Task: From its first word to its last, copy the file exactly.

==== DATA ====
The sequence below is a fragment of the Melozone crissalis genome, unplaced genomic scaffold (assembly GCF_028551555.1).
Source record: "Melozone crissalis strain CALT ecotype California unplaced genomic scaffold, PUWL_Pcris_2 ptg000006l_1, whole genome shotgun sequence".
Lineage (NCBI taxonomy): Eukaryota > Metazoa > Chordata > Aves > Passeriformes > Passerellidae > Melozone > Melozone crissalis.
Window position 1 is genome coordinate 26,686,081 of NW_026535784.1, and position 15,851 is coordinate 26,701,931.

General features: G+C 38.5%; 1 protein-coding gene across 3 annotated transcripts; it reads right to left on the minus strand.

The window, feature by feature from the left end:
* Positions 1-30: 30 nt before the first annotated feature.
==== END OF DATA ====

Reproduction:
The sequence below is a fragment of the Melozone crissalis genome, unplaced genomic scaffold (assembly GCF_028551555.1).
Source record: "Melozone crissalis strain CALT ecotype California unplaced genomic scaffold, PUWL_Pcris_2 ptg000006l_1, whole genome shotgun sequence".
Lineage (NCBI taxonomy): Eukaryota > Metazoa > Chordata > Aves > Passeriformes > Passerellidae > Melozone > Melozone crissalis.
Window position 1 is genome coordinate 26,686,081 of NW_026535784.1, and position 15,851 is coordinate 26,701,931.

General features: G+C 38.5%; 1 protein-coding gene across 3 annotated transcripts; it reads right to left on the minus strand.

The window, feature by feature from the left end:
* Positions 1-30: 30 nt before the first annotated feature.